National differences . . . are daily more and more vanishing, owing to the development of the bourgeoisie, to freedom of commerce, to the world market, to uniformity in the mode of production . . . The bourgeoisie . . . compels all nations, on pain of extinction, to adopt the bourgeois mode of production . . ."
". . . [U]ninterrupted disturbance of all social conditions, everlasting uncertainty and agitation distinguish the bourgeois epoch from all earlier ones. All fixed, fast-frozen relations, with their train of ancient and venerable prejudices and opinions, are swept away, all new-formed ones become antiquated before they can ossify. All that is solid melts into air, all that is holy is profaned . . ."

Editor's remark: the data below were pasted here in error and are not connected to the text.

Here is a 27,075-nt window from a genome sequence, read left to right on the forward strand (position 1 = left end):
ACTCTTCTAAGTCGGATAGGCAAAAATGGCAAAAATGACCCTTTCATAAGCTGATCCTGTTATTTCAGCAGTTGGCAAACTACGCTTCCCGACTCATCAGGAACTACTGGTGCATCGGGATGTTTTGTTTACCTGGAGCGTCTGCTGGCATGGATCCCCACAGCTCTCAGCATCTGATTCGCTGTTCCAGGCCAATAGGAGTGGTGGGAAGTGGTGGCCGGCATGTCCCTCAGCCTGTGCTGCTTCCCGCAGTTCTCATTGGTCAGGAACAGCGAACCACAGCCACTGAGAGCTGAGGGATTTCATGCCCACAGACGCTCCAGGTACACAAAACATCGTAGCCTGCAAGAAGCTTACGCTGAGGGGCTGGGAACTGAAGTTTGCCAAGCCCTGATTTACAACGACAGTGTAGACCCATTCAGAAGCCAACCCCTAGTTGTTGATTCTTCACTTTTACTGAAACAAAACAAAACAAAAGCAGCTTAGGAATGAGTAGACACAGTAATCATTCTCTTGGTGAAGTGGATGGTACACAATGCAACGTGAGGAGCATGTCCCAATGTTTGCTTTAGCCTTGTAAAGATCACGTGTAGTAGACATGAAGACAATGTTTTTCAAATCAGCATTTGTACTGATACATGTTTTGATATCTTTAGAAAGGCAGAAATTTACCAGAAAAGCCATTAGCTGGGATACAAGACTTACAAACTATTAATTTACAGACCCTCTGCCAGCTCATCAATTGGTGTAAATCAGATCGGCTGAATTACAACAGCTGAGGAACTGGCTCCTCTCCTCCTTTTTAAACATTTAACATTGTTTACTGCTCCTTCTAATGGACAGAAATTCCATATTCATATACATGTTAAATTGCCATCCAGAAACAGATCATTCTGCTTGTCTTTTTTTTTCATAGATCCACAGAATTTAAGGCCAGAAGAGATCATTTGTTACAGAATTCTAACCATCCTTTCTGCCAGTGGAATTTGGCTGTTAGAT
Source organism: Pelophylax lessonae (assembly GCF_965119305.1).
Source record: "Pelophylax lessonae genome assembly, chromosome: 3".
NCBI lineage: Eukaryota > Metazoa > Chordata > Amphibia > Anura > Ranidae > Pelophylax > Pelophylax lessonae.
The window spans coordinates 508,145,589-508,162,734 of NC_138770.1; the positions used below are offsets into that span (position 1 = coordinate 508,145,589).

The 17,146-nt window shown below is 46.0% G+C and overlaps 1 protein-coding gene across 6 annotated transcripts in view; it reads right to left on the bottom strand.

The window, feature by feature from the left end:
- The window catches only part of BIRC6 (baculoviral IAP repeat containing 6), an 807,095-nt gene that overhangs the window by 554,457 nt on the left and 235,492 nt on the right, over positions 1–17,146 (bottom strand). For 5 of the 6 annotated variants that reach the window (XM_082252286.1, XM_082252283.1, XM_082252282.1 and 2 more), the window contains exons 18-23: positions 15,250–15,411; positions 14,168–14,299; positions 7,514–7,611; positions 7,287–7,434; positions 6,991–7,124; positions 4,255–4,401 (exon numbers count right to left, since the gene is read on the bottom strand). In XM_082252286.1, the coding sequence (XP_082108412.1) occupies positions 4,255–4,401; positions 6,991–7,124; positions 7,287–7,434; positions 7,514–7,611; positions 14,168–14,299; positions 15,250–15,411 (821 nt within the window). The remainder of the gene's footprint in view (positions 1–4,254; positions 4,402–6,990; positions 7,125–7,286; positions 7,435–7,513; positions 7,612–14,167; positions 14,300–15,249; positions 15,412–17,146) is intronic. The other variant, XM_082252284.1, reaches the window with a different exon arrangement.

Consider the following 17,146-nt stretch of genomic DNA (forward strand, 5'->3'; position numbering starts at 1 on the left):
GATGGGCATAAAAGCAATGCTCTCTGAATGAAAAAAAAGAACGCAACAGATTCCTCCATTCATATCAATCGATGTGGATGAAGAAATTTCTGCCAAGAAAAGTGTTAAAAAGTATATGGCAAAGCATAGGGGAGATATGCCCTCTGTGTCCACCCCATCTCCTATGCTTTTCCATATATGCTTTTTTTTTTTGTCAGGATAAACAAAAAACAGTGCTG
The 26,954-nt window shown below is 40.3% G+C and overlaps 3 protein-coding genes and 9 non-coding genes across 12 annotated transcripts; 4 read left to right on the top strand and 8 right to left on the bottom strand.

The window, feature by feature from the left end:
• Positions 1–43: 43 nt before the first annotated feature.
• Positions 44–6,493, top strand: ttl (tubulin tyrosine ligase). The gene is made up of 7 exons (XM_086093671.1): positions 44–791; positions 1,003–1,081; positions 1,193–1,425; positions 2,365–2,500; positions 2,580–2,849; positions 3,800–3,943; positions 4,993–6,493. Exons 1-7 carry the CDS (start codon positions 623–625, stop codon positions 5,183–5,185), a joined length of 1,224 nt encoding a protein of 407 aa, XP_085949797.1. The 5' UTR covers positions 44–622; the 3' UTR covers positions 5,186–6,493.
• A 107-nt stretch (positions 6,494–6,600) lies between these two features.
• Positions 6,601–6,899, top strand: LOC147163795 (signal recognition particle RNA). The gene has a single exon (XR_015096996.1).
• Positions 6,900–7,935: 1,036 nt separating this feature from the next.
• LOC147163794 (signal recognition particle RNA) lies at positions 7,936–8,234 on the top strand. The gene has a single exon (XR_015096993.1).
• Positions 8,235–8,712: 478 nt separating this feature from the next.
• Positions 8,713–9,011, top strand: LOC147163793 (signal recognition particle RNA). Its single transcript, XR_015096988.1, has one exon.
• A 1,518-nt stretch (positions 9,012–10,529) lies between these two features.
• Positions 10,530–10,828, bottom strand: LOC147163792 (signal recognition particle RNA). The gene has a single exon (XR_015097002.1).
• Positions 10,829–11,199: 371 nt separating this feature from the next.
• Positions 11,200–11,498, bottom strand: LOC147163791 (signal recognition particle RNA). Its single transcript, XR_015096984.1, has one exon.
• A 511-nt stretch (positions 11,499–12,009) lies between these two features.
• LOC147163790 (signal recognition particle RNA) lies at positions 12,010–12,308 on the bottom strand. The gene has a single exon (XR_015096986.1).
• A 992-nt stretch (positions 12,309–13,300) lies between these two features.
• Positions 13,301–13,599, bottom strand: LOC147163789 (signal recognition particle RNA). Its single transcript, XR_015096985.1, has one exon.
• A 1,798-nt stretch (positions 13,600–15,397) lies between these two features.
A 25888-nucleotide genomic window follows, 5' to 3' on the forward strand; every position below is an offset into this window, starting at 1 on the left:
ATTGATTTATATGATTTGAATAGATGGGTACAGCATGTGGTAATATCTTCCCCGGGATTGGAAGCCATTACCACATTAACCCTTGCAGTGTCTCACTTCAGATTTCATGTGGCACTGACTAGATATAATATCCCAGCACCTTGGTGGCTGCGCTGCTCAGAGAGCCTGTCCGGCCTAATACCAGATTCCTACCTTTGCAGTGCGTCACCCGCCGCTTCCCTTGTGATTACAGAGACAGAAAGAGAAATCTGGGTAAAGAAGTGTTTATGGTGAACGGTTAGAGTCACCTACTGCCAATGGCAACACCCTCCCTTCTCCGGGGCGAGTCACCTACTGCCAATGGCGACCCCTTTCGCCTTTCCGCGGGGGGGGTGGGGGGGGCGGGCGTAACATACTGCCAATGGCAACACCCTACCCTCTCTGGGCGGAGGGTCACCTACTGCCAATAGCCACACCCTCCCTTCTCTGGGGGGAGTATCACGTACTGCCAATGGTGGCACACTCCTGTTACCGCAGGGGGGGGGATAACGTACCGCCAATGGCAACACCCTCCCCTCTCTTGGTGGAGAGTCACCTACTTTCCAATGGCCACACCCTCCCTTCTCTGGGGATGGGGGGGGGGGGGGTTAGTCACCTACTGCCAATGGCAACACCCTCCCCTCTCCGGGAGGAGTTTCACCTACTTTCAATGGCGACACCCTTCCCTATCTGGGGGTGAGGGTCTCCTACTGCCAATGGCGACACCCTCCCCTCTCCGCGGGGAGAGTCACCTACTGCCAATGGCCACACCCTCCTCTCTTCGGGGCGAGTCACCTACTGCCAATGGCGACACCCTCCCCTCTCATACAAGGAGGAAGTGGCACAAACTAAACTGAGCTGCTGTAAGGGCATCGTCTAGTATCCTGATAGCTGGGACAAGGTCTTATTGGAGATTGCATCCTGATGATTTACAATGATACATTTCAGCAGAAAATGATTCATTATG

Well, all right, I included the last couple of sentences because I find the writing so wonderfully biblical. But take a close look at what Marx and Engels are addressing in the two paragraphs above that. What's happened to the world in the past three years is that the Anglo-American version of capitalism, where the shareholder is supreme and the value of stocks the only value that matters, has eclipsed its two rival models: East Asian capitalism, with its semipermanent business networks and its corporate paternalism rooted in the region's feudal past; and Western European social democracy, with its social protections wrested from capital by a socialist movement. Now, the forces of global investment have rendered such economies indefensible, and Korea, Scandinavia and France are "compelled on pain of extinction" (or disinvestment, the modern form of extinction) to move to a type of capitalism that maximizes quick profits at the expense of job security and social harmony.